The sun was still high in the sky as party-goers gathered at Eventide Oyster Co. in Portland for a cocktail party celebrating the 20th anniversary of Partners for Rural Health in the Dominican Republic, a nonprofit organization that provides personal care and health education.
“We are really here to recognize our sponsors,” explained Michelle Stirling, family nurse practitioner and fundraising chair for a program that sees physicians, nurses, interpreters, students and faculty embarking on twice-yearly sojourns to the Caribbean nation to provide health care.
“This program is a service learning trip and a collaboration between Partners for Rural Health in the Dominican Republic and University of Southern Maine. We host this event every year to say thank you.”
“It is a service learning health mission,” adds Anne Keith, board treasurer, trip founder and pediatric nurse practitioner. “What’s different about our program is we’ve worked with the same group of villages for 20 years. We see between 1,500 and 1,700 people each time we go, offering wellness and primary care.”
On one of the warmest days of the year thus far, more than 50 guests mingled in the sunny restaurant and spilled over onto the sidewalk outside, enjoying Winter Point oysters on the half shell and an assortment of local beer and wine.
Board member Elizabeth Baldacci was joined by her husband Robert. Trip volunteer Cheryl Dubois, a nurse at Central Maine Medical Center, was joined by her friend and fellow volunteer Danielle Marshall, a nurse at Miles Memorial Hospital in Damariscotta.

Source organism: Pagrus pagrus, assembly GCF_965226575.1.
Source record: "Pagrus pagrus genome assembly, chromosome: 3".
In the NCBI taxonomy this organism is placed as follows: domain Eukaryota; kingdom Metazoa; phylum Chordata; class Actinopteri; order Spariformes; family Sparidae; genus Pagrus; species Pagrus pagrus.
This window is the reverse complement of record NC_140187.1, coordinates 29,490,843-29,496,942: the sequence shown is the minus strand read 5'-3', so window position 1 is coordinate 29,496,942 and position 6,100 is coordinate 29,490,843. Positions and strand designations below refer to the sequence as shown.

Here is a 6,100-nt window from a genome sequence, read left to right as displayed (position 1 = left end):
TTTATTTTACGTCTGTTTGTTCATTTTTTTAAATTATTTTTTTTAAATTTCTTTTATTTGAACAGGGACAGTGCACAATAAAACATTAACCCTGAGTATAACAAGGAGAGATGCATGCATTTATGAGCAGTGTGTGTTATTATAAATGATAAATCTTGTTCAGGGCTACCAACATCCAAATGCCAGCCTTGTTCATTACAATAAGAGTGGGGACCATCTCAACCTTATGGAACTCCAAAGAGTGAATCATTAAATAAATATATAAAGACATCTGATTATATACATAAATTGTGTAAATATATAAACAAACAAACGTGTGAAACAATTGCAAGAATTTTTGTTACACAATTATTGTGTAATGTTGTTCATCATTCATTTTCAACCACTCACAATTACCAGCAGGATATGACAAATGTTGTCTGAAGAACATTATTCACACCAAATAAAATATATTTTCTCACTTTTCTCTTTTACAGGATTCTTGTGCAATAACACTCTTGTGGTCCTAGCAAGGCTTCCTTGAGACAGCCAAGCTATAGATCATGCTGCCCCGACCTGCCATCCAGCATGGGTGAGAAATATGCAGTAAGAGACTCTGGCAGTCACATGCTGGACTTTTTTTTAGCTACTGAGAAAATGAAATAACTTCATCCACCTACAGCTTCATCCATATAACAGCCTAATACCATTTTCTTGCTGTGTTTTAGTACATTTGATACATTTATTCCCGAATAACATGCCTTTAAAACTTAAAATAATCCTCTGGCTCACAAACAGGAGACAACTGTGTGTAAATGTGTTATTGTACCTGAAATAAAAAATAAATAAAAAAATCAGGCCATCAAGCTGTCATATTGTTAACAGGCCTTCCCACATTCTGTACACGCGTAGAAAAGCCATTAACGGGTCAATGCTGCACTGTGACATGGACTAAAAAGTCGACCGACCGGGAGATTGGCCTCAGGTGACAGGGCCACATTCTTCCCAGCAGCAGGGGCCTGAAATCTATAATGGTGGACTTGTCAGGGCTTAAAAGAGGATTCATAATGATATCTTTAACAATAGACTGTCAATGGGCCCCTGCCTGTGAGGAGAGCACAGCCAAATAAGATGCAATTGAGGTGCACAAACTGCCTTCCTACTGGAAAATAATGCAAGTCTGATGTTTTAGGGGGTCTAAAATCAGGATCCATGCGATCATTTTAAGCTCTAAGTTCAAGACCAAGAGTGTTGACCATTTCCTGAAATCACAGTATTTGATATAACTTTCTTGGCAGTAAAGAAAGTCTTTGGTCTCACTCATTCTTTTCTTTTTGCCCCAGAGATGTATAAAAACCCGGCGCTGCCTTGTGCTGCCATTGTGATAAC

“This particular program is why I chose to go to USM,” said Dubois, who praised the program’s board members and volunteers. “They are amazing mentors and wonderful people, and they have made such a huge commitment to the program.”
“Students are taking this program for credit,” explains Whitney Lutz, board president, lead faculty member for the USM community partnership and a pediatric nurse practitioner. “They spend the first semester preparing for their trip, and then they take the trip.”
University of Southern Maine nursing students Mary Crowley, Erin Wadlinger and Sonya McDonald were joined by their friend Bridget Dotterweich, who studies geo-anthropology at USM. All four women will be joining the organization for its trip in July.
“I am nervous and excited,” said Wadlinger. “I’m expecting to want to go back and make it a part of my practice.”
Patty Hennessey, board member, interpreter and safety coordinator for the trips, offered a special thank you to trip sponsor Mary Ann Rodrigue.
“I started going on trips as a student seven years ago,” explained Hennessey, “…and it has changed my life in so many ways.”
Dave Olivares, a recent nursing graduate from USM, joined the celebration with his girlfriend Elizabeth Finn of Boston.
“Patty (Hennessey) convinced me to be an interpreter on a trip in 2011,” said Olivares of his experience, “and I decided to go to nursing school because of that trip.”
Janice Jaffe, director for interpreting and translation and secretary of the board, was joined by fellow interpreter and board member Anne Grimes.
“This has given me a real appreciation and understanding for people of another culture who don’t have access to medical care like we do in this country,” Jaffe said. “What you see is the providers … they are deeply committed to learning, they are deeply committed to understanding and they are deeply committed to helping. It all adds up to excellent care.”
For more information about Partners for Rural Health in the Dominican Republic, please visit www.prhdr.org.
Margaret Logan is a freelance writer who lives in Scarborough.